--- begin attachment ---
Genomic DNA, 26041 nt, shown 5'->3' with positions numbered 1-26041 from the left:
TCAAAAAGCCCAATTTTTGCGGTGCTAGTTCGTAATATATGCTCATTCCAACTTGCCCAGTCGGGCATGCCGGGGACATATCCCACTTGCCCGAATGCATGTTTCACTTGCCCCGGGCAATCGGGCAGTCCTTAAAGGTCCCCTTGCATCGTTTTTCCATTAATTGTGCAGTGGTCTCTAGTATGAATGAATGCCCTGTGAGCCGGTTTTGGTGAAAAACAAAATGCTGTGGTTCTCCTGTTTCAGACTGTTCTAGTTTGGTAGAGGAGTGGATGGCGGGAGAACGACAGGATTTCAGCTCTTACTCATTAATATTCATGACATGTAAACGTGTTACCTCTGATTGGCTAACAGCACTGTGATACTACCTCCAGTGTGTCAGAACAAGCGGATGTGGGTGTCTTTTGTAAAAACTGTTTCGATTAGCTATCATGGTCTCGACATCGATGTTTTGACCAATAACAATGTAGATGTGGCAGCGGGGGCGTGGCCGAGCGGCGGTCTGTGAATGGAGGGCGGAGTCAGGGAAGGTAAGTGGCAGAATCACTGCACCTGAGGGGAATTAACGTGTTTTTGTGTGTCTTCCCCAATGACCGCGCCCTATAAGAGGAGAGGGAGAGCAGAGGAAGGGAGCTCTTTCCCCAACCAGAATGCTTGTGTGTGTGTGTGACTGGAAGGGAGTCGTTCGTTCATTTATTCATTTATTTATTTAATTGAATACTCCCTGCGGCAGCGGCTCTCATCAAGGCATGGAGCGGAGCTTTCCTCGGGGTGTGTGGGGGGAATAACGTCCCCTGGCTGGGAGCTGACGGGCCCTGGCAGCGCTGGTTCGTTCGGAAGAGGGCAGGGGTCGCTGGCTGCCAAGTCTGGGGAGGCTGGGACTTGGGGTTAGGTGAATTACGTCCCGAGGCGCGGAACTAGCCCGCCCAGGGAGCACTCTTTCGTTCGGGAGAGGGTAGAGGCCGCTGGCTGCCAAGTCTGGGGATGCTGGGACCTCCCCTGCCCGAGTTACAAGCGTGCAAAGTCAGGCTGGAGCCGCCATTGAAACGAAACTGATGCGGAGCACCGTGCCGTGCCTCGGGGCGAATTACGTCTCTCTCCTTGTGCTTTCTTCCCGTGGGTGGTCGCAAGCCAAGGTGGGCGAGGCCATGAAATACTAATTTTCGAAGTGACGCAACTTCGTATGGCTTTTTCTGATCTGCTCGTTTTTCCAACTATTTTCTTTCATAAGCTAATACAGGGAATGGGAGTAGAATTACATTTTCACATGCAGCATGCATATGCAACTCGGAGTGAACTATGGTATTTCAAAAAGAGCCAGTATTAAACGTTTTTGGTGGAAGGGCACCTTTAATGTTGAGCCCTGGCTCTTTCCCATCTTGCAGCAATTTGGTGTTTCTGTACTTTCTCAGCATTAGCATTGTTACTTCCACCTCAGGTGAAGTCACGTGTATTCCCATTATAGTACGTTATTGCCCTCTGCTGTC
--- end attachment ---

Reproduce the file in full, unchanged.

Genomic DNA, 26041 nt, shown 5'->3' with positions numbered 1-26041 from the left:
TCAAAAAGCCCAATTTTTGCGGTGCTAGTTCGTAATATATGCTCATTCCAACTTGCCCAGTCGGGCATGCCGGGGACATATCCCACTTGCCCGAATGCATGTTTCACTTGCCCCGGGCAATCGGGCAGTCCTTAAAGGTCCCCTTGCATCGTTTTTCCATTAATTGTGCAGTGGTCTCTAGTATGAATGAATGCCCTGTGAGCCGGTTTTGGTGAAAAACAAAATGCTGTGGTTCTCCTGTTTCAGACTGTTCTAGTTTGGTAGAGGAGTGGATGGCGGGAGAACGACAGGATTTCAGCTCTTACTCATTAATATTCATGACATGTAAACGTGTTACCTCTGATTGGCTAACAGCACTGTGATACTACCTCCAGTGTGTCAGAACAAGCGGATGTGGGTGTCTTTTGTAAAAACTGTTTCGATTAGCTATCATGGTCTCGACATCGATGTTTTGACCAATAACAATGTAGATGTGGCAGCGGGGGCGTGGCCGAGCGGCGGTCTGTGAATGGAGGGCGGAGTCAGGGAAGGTAAGTGGCAGAATCACTGCACCTGAGGGGAATTAACGTGTTTTTGTGTGTCTTCCCCAATGACCGCGCCCTATAAGAGGAGAGGGAGAGCAGAGGAAGGGAGCTCTTTCCCCAACCAGAATGCTTGTGTGTGTGTGTGACTGGAAGGGAGTCGTTCGTTCATTTATTCATTTATTTATTTAATTGAATACTCCCTGCGGCAGCGGCTCTCATCAAGGCATGGAGCGGAGCTTTCCTCGGGGTGTGTGGGGGGAATAACGTCCCCTGGCTGGGAGCTGACGGGCCCTGGCAGCGCTGGTTCGTTCGGAAGAGGGCAGGGGTCGCTGGCTGCCAAGTCTGGGGAGGCTGGGACTTGGGGTTAGGTGAATTACGTCCCGAGGCGCGGAACTAGCCCGCCCAGGGAGCACTCTTTCGTTCGGGAGAGGGTAGAGGCCGCTGGCTGCCAAGTCTGGGGATGCTGGGACCTCCCCTGCCCGAGTTACAAGCGTGCAAAGTCAGGCTGGAGCCGCCATTGAAACGAAACTGATGCGGAGCACCGTGCCGTGCCTCGGGGCGAATTACGTCTCTCTCCTTGTGCTTTCTTCCCGTGGGTGGTCGCAAGCCAAGGTGGGCGAGGCCATGAAATACTAATTTTCGAAGTGACGCAACTTCGTATGGCTTTTTCTGATCTGCTCGTTTTTCCAACTATTTTCTTTCATAAGCTAATACAGGGAATGGGAGTAGAATTACATTTTCACATGCAGCATGCATATGCAACTCGGAGTGAACTATGGTATTTCAAAAAGAGCCAGTATTAAACGTTTTTGGTGGAAGGGCACCTTTAATGTTGAGCCCTGGCTCTTTCCCATCTTGCAGCAATTTGGTGTTTCTGTACTTTCTCAGCATTAGCATTGTTACTTCCACCTCAGGTGAAGTCACGTGTATTCCCATTATAGTACGTTATTGCCCTCTGCTGTC